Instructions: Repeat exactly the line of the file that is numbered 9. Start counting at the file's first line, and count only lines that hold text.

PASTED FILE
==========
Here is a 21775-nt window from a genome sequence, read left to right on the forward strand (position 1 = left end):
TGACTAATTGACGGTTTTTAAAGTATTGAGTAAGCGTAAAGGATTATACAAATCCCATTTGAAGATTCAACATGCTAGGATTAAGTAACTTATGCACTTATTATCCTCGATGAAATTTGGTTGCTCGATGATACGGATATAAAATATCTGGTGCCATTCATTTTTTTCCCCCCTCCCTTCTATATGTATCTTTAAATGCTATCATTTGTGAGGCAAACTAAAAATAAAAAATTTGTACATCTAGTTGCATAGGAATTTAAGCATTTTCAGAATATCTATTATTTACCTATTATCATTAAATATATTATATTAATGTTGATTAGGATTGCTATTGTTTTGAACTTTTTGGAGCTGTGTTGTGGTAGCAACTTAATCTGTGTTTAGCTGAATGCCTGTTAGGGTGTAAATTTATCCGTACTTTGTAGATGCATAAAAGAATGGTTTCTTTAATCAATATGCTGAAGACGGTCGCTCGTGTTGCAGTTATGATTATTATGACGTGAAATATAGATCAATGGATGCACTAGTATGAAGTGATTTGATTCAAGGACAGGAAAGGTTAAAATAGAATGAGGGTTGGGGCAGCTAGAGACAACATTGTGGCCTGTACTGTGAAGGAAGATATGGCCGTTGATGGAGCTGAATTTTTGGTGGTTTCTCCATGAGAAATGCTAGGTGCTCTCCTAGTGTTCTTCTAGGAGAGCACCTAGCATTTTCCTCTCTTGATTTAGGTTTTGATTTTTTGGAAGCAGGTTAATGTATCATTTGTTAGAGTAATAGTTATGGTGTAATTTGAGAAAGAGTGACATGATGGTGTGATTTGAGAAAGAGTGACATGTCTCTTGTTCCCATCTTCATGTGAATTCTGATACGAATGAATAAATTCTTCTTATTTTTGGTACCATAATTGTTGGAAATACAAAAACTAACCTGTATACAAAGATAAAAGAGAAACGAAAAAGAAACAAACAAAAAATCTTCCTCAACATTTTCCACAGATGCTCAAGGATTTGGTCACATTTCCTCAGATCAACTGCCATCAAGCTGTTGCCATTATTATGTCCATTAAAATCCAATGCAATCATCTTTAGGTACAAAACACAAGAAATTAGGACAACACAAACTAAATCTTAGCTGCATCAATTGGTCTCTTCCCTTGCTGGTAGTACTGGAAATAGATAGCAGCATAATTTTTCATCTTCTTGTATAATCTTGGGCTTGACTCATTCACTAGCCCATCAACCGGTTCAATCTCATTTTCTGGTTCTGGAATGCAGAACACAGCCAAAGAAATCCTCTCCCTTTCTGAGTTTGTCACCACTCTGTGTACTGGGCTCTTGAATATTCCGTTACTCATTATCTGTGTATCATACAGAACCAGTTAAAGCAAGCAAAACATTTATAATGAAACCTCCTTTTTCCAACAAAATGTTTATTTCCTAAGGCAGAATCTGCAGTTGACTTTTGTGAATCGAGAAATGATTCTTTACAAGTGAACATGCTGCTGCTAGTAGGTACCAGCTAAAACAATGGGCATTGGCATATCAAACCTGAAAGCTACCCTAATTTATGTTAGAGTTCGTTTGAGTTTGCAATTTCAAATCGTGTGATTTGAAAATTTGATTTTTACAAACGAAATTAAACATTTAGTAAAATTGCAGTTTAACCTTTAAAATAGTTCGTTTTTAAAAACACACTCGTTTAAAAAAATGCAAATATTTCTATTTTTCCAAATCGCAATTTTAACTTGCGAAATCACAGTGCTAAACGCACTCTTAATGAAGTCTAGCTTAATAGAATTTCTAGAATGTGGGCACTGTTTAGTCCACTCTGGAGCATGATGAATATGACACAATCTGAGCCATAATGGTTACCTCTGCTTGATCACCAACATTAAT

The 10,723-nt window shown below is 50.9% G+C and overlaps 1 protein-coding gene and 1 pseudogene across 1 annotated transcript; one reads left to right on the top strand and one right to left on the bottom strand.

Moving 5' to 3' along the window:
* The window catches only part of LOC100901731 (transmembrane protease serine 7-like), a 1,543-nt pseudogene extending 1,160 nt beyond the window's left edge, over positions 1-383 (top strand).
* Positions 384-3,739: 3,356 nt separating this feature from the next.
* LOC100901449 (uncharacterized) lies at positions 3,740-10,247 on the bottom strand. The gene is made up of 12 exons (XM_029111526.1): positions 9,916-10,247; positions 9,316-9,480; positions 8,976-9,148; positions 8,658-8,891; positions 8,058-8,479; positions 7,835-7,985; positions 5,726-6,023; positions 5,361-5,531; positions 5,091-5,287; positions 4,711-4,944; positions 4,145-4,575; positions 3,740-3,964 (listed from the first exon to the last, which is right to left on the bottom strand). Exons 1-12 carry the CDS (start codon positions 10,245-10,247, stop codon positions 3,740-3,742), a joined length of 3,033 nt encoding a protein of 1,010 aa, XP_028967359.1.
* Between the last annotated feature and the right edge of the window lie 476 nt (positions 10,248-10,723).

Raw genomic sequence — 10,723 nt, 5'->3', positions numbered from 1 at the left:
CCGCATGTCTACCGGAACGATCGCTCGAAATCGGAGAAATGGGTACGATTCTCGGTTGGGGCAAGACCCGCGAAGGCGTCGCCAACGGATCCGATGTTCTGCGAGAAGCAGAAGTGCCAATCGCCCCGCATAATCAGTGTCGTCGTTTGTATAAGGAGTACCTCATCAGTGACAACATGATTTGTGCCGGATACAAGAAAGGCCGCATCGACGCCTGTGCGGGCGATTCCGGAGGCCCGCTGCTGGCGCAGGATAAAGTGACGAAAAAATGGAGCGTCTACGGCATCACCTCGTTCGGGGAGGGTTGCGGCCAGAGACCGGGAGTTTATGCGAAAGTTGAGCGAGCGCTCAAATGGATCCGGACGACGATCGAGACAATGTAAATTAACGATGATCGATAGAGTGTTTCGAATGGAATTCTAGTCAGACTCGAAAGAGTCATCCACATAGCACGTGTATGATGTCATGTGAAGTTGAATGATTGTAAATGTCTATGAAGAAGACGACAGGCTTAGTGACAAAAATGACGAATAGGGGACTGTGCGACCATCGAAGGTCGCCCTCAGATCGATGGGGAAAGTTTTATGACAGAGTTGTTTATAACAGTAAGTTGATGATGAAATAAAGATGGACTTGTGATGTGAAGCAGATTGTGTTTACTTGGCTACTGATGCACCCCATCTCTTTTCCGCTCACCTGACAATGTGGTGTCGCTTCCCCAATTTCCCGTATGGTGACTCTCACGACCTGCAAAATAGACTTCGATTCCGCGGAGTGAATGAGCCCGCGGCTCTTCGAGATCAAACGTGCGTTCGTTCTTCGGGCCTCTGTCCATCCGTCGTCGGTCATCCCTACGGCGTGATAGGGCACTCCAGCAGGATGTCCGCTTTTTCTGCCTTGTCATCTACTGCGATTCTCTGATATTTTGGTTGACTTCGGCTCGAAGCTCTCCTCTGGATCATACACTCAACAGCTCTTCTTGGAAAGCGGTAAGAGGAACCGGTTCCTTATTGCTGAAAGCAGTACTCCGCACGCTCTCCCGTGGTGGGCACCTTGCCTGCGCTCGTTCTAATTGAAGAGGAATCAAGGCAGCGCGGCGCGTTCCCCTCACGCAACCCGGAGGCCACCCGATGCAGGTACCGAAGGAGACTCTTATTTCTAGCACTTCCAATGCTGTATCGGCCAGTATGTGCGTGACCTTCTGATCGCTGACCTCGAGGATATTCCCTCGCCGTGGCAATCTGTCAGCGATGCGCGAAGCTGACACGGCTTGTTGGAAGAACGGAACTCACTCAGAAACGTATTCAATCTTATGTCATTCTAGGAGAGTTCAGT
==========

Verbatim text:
Raw genomic sequence — 10,723 nt, 5'->3', positions numbered from 1 at the left: